Watch out for loud toys

Toys and Christmas go hand-in-hand. Lately we've been hearing about the hidden dangers of toys with lead paint and small parts that are easy to swallow.

According to Rebecca Younk, an education program manager with Amplifon USA who represents Miracle-ear of Camillus, parents may overlook the potential dangers of hearing loss from toys. Some toys are louder than 118 dB--which is almost equivalent to a jackhammer.

"It's something we have to keep in mind," Younk said. "As adults, we know when something is too loud and we can move or get away from the noise. Children don't really know better."

The level of sound is measured in units called decibels (dB). According to the American Institute of Pediatrics, the risk level of developing noise induced hearing loss begins at 85 dB. For every increase of three decibels above 85, the amount of time a child should be exposed to the sound decreases in half. For example, the exposure of sound at a level of 85 dB is eight hours for children, two hours for 91 dB and only 15 minutes for a sound level of 100 dB. Noise levels higher than 85 dB can cause permanent damages to your hearing.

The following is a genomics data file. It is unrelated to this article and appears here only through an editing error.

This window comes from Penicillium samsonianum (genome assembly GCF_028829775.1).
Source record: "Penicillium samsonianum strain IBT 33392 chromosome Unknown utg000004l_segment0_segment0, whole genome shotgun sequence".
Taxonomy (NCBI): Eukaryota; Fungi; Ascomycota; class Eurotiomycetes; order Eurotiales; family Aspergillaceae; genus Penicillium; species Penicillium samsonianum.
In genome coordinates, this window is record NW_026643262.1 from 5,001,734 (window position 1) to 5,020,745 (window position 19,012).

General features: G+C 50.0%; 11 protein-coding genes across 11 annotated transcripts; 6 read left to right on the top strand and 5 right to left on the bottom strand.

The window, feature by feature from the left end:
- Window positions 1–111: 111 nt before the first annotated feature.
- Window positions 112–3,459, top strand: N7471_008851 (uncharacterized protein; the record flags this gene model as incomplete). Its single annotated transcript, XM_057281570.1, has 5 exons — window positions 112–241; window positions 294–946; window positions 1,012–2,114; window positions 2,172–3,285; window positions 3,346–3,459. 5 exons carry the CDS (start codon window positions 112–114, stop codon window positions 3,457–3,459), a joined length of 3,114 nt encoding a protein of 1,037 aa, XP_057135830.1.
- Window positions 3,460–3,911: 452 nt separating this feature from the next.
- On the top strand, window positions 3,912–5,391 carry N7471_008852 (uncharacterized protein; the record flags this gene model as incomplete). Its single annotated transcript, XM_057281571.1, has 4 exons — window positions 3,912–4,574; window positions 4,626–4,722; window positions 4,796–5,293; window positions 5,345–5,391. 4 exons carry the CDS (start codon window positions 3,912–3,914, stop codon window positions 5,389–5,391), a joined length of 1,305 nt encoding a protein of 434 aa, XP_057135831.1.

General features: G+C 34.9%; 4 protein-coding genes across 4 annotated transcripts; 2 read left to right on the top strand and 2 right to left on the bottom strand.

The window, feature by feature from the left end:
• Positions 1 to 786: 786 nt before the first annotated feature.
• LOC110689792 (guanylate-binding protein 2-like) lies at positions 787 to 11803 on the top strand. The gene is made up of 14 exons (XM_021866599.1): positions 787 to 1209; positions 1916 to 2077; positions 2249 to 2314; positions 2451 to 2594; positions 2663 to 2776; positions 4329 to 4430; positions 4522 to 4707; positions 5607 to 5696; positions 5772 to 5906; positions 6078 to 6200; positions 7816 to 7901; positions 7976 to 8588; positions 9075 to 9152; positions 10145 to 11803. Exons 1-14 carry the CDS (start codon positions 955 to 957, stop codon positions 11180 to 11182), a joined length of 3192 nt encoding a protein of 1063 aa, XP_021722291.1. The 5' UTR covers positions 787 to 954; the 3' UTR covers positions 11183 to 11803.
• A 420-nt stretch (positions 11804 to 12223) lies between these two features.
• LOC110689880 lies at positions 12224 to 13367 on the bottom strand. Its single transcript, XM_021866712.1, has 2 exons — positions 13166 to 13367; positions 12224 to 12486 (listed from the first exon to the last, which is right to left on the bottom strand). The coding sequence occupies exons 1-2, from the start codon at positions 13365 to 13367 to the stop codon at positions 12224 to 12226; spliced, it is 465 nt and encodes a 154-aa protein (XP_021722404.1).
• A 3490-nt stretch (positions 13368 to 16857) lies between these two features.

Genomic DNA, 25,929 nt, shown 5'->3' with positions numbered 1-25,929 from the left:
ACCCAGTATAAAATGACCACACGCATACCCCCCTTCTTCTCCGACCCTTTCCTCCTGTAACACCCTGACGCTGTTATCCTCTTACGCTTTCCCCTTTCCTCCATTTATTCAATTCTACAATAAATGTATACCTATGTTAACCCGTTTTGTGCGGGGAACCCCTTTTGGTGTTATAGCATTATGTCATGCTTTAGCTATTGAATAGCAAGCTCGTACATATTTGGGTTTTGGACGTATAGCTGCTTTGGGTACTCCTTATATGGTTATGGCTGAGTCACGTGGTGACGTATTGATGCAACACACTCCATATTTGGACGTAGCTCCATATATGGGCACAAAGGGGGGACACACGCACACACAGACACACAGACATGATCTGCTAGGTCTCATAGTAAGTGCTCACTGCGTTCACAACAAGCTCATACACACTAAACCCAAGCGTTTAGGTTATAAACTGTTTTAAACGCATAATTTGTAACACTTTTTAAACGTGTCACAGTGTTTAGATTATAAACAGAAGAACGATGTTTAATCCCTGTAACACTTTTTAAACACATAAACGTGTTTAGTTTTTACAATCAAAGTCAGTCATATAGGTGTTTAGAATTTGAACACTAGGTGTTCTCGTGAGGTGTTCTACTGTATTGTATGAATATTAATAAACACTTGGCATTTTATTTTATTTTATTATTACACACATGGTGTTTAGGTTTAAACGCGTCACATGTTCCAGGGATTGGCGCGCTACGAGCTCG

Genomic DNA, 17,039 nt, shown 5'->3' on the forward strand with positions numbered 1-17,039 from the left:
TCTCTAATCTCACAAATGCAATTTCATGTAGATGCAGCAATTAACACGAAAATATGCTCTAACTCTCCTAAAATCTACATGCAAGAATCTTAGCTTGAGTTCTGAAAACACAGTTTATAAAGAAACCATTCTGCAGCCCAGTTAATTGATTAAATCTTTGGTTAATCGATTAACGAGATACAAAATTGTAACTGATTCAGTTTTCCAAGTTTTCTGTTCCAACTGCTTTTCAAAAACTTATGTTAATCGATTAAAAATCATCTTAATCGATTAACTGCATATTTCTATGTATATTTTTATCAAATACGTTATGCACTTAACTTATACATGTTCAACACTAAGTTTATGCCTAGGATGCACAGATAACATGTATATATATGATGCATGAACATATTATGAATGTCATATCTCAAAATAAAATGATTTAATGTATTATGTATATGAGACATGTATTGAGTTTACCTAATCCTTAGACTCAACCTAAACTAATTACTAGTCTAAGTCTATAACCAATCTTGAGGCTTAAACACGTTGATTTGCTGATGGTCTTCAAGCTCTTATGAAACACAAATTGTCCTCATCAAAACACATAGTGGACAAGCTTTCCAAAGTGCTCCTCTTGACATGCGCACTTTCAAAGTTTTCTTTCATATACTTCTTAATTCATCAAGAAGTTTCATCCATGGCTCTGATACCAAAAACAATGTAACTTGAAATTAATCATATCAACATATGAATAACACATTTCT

"Unfortunately, there are no current US regulations governing the sound level of toys," Younk said. "Although the American Society for Testing Materials has adopted rules for sound-producing toys, manufacturers aren't required to comply. During the holiday season, we want to warn parents in the Camillus area how harmful noisy toys can to their children and others."

Some everyday harmful noises that people should keep in mind are the sounds of a jet plane take off (120dB), a rock concert (110 dB), a snowmobile or chainsaw (100 dB) and shop tools or a lawn mower (90dB).

"There are certain toys that carry noise levels that are really unsafe for children," Younk said. "Hearing loss happens gradually and may not occur with one exposere. Repeated exposures will increase the likelihood of noise induced hearing loss."

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